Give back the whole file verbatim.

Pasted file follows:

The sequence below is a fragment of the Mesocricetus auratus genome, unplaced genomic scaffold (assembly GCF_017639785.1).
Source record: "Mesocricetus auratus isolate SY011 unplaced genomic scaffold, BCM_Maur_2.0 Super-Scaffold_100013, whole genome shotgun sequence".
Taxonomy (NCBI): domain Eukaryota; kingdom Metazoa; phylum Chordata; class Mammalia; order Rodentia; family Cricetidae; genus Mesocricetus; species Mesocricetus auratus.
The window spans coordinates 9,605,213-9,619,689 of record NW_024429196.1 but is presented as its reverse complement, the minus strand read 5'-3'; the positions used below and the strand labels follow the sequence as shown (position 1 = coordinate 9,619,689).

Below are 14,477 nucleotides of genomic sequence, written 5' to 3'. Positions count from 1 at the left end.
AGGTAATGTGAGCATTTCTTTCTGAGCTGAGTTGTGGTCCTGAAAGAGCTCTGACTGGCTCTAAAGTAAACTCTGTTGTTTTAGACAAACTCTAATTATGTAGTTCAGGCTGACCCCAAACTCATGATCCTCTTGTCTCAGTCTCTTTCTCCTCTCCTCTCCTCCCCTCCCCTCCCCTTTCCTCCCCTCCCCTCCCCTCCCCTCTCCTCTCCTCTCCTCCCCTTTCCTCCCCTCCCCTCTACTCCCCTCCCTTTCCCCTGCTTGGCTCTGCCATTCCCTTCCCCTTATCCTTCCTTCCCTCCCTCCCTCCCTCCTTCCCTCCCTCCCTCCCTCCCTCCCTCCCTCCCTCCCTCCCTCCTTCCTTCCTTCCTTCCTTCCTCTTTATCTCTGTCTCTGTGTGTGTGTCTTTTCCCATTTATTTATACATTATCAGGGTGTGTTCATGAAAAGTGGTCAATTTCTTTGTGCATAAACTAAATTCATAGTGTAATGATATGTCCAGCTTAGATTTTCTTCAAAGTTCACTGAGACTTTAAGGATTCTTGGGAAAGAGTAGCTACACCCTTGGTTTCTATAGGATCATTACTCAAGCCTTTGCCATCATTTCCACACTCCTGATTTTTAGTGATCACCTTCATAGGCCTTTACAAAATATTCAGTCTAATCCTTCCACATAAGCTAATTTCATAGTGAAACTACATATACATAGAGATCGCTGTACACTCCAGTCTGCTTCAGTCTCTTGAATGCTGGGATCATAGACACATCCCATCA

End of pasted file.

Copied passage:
The sequence below is a fragment of the Mesocricetus auratus genome, unplaced genomic scaffold (assembly GCF_017639785.1).
Source record: "Mesocricetus auratus isolate SY011 unplaced genomic scaffold, BCM_Maur_2.0 Super-Scaffold_100013, whole genome shotgun sequence".
Taxonomy (NCBI): domain Eukaryota; kingdom Metazoa; phylum Chordata; class Mammalia; order Rodentia; family Cricetidae; genus Mesocricetus; species Mesocricetus auratus.
The window spans coordinates 9,605,213-9,619,689 of record NW_024429196.1 but is presented as its reverse complement, the minus strand read 5'-3'; the positions used below and the strand labels follow the sequence as shown (position 1 = coordinate 9,619,689).

Below are 14,477 nucleotides of genomic sequence, written 5' to 3'. Positions count from 1 at the left end.
AGGTAATGTGAGCATTTCTTTCTGAGCTGAGTTGTGGTCCTGAAAGAGCTCTGACTGGCTCTAAAGTAAACTCTGTTGTTTTAGACAAACTCTAATTATGTAGTTCAGGCTGACCCCAAACTCATGATCCTCTTGTCTCAGTCTCTTTCTCCTCTCCTCTCCTCCCCTCCCCTCCCCTTTCCTCCCCTCCCCTCCCCTCCCCTCTCCTCTCCTCTCCTCCCCTTTCCTCCCCTCCCCTCTACTCCCCTCCCTTTCCCCTGCTTGGCTCTGCCATTCCCTTCCCCTTATCCTTCCTTCCCTCCCTCCCTCCCTCCTTCCCTCCCTCCCTCCCTCCCTCCCTCCCTCCCTCCCTCCCTCCTTCCTTCCTTCCTTCCTTCCTCTTTATCTCTGTCTCTGTGTGTGTGTCTTTTCCCATTTATTTATACATTATCAGGGTGTGTTCATGAAAAGTGGTCAATTTCTTTGTGCATAAACTAAATTCATAGTGTAATGATATGTCCAGCTTAGATTTTCTTCAAAGTTCACTGAGACTTTAAGGATTCTTGGGAAAGAGTAGCTACACCCTTGGTTTCTATAGGATCATTACTCAAGCCTTTGCCATCATTTCCACACTCCTGATTTTTAGTGATCACCTTCATAGGCCTTTACAAAATATTCAGTCTAATCCTTCCACATAAGCTAATTTCATAGTGAAACTACATATACATAGAGATCGCTGTACACTCCAGTCTGCTTCAGTCTCTTGAATGCTGGGATCATAGACACATCCCATCA